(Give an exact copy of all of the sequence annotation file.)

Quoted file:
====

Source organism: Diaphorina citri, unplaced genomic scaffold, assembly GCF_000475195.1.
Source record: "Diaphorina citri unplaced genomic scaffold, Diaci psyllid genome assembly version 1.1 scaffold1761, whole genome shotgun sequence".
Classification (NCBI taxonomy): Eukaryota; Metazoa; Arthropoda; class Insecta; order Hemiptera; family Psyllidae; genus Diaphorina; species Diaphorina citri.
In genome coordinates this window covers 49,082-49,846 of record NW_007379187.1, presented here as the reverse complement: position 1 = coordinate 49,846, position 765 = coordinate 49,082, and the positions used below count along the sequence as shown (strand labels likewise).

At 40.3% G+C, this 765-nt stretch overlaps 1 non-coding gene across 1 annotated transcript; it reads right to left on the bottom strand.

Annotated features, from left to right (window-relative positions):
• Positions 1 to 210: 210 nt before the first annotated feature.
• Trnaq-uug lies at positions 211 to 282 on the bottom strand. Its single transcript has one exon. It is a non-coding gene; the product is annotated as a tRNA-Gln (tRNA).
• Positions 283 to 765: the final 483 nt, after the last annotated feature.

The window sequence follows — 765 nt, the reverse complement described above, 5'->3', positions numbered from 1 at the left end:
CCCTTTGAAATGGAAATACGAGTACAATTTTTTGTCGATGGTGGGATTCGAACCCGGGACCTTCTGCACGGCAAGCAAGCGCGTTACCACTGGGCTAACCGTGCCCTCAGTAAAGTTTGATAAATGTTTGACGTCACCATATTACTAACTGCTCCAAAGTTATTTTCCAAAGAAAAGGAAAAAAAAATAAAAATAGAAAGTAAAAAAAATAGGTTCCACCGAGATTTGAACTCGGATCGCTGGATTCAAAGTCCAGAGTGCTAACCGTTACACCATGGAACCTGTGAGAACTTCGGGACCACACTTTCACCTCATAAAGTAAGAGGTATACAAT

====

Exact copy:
Source organism: Diaphorina citri, unplaced genomic scaffold, assembly GCF_000475195.1.
Source record: "Diaphorina citri unplaced genomic scaffold, Diaci psyllid genome assembly version 1.1 scaffold1761, whole genome shotgun sequence".
Classification (NCBI taxonomy): Eukaryota; Metazoa; Arthropoda; class Insecta; order Hemiptera; family Psyllidae; genus Diaphorina; species Diaphorina citri.
In genome coordinates this window covers 49,082-49,846 of record NW_007379187.1, presented here as the reverse complement: position 1 = coordinate 49,846, position 765 = coordinate 49,082, and the positions used below count along the sequence as shown (strand labels likewise).

At 40.3% G+C, this 765-nt stretch overlaps 1 non-coding gene across 1 annotated transcript; it reads right to left on the bottom strand.

Annotated features, from left to right (window-relative positions):
• Positions 1 to 210: 210 nt before the first annotated feature.
• Trnaq-uug lies at positions 211 to 282 on the bottom strand. Its single transcript has one exon. It is a non-coding gene; the product is annotated as a tRNA-Gln (tRNA).
• Positions 283 to 765: the final 483 nt, after the last annotated feature.

The window sequence follows — 765 nt, the reverse complement described above, 5'->3', positions numbered from 1 at the left end:
CCCTTTGAAATGGAAATACGAGTACAATTTTTTGTCGATGGTGGGATTCGAACCCGGGACCTTCTGCACGGCAAGCAAGCGCGTTACCACTGGGCTAACCGTGCCCTCAGTAAAGTTTGATAAATGTTTGACGTCACCATATTACTAACTGCTCCAAAGTTATTTTCCAAAGAAAAGGAAAAAAAAATAAAAATAGAAAGTAAAAAAAATAGGTTCCACCGAGATTTGAACTCGGATCGCTGGATTCAAAGTCCAGAGTGCTAACCGTTACACCATGGAACCTGTGAGAACTTCGGGACCACACTTTCACCTCATAAAGTAAGAGGTATACAAT